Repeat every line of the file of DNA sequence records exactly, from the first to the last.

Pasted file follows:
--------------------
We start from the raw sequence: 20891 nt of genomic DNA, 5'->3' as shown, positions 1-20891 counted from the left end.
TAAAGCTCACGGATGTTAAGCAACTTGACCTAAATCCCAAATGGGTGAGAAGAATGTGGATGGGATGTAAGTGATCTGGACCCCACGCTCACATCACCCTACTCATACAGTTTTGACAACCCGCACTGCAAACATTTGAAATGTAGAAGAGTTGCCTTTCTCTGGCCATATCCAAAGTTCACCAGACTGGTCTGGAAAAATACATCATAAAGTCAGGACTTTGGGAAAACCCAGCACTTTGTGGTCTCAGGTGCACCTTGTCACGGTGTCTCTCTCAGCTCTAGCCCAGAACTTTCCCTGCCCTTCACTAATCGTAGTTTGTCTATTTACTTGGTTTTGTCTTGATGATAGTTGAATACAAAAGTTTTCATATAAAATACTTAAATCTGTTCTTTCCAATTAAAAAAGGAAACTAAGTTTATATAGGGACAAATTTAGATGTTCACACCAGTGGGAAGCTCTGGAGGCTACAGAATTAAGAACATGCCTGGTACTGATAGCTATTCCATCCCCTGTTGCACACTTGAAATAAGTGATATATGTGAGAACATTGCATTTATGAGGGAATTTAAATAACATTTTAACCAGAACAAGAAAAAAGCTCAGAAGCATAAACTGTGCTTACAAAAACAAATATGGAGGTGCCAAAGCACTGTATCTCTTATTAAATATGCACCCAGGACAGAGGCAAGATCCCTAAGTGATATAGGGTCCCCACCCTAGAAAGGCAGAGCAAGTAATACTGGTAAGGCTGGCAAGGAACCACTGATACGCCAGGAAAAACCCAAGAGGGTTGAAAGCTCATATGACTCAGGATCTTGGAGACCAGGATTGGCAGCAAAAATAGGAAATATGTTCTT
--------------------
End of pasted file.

We start from the raw sequence: 20891 nt of genomic DNA, 5'->3' as shown, positions 1-20891 counted from the left end.
TAAAGCTCACGGATGTTAAGCAACTTGACCTAAATCCCAAATGGGTGAGAAGAATGTGGATGGGATGTAAGTGATCTGGACCCCACGCTCACATCACCCTACTCATACAGTTTTGACAACCCGCACTGCAAACATTTGAAATGTAGAAGAGTTGCCTTTCTCTGGCCATATCCAAAGTTCACCAGACTGGTCTGGAAAAATACATCATAAAGTCAGGACTTTGGGAAAACCCAGCACTTTGTGGTCTCAGGTGCACCTTGTCACGGTGTCTCTCTCAGCTCTAGCCCAGAACTTTCCCTGCCCTTCACTAATCGTAGTTTGTCTATTTACTTGGTTTTGTCTTGATGATAGTTGAATACAAAAGTTTTCATATAAAATACTTAAATCTGTTCTTTCCAATTAAAAAAGGAAACTAAGTTTATATAGGGACAAATTTAGATGTTCACACCAGTGGGAAGCTCTGGAGGCTACAGAATTAAGAACATGCCTGGTACTGATAGCTATTCCATCCCCTGTTGCACACTTGAAATAAGTGATATATGTGAGAACATTGCATTTATGAGGGAATTTAAATAACATTTTAACCAGAACAAGAAAAAAGCTCAGAAGCATAAACTGTGCTTACAAAAACAAATATGGAGGTGCCAAAGCACTGTATCTCTTATTAAATATGCACCCAGGACAGAGGCAAGATCCCTAAGTGATATAGGGTCCCCACCCTAGAAAGGCAGAGCAAGTAATACTGGTAAGGCTGGCAAGGAACCACTGATACGCCAGGAAAAACCCAAGAGGGTTGAAAGCTCATATGACTCAGGATCTTGGAGACCAGGATTGGCAGCAAAAATAGGAAATATGTTCTT